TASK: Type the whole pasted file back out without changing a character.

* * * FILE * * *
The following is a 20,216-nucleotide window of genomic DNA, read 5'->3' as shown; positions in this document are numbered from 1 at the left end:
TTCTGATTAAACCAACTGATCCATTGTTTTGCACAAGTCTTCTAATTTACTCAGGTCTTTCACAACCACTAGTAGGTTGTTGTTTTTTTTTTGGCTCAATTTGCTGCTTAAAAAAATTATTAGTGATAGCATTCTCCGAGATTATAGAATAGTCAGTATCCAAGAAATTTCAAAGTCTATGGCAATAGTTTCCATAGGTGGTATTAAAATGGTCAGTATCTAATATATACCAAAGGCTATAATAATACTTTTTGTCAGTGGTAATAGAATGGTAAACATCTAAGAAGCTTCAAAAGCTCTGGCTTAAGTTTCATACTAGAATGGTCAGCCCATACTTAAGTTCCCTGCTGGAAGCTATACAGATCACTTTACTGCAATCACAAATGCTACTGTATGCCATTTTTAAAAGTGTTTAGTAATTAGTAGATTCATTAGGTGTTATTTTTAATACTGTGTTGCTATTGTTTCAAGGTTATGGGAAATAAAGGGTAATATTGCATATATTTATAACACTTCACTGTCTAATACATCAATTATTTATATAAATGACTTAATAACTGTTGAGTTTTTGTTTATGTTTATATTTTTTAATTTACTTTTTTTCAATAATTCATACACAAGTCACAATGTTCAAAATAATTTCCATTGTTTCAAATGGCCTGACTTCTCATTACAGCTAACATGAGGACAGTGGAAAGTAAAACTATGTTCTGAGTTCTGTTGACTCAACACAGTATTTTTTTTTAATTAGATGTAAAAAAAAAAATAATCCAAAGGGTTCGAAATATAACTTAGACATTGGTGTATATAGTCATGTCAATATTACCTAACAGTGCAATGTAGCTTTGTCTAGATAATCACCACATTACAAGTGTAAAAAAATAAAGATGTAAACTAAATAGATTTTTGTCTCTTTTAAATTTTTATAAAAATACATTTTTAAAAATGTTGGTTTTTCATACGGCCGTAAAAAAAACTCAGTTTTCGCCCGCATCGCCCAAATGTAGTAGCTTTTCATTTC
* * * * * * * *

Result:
The following is a 20,216-nucleotide window of genomic DNA, read 5'->3' as shown; positions in this document are numbered from 1 at the left end:
TTCTGATTAAACCAACTGATCCATTGTTTTGCACAAGTCTTCTAATTTACTCAGGTCTTTCACAACCACTAGTAGGTTGTTGTTTTTTTTTTGGCTCAATTTGCTGCTTAAAAAAATTATTAGTGATAGCATTCTCCGAGATTATAGAATAGTCAGTATCCAAGAAATTTCAAAGTCTATGGCAATAGTTTCCATAGGTGGTATTAAAATGGTCAGTATCTAATATATACCAAAGGCTATAATAATACTTTTTGTCAGTGGTAATAGAATGGTAAACATCTAAGAAGCTTCAAAAGCTCTGGCTTAAGTTTCATACTAGAATGGTCAGCCCATACTTAAGTTCCCTGCTGGAAGCTATACAGATCACTTTACTGCAATCACAAATGCTACTGTATGCCATTTTTAAAAGTGTTTAGTAATTAGTAGATTCATTAGGTGTTATTTTTAATACTGTGTTGCTATTGTTTCAAGGTTATGGGAAATAAAGGGTAATATTGCATATATTTATAACACTTCACTGTCTAATACATCAATTATTTATATAAATGACTTAATAACTGTTGAGTTTTTGTTTATGTTTATATTTTTTAATTTACTTTTTTTCAATAATTCATACACAAGTCACAATGTTCAAAATAATTTCCATTGTTTCAAATGGCCTGACTTCTCATTACAGCTAACATGAGGACAGTGGAAAGTAAAACTATGTTCTGAGTTCTGTTGACTCAACACAGTATTTTTTTTTAATTAGATGTAAAAAAAAAAATAATCCAAAGGGTTCGAAATATAACTTAGACATTGGTGTATATAGTCATGTCAATATTACCTAACAGTGCAATGTAGCTTTGTCTAGATAATCACCACATTACAAGTGTAAAAAAATAAAGATGTAAACTAAATAGATTTTTGTCTCTTTTAAATTTTTATAAAAATACATTTTTAAAAATGTTGGTTTTTCATACGGCCGTAAAAAAAACTCAGTTTTCGCCCGCATCGCCCAAATGTAGTAGCTTTTCATTTC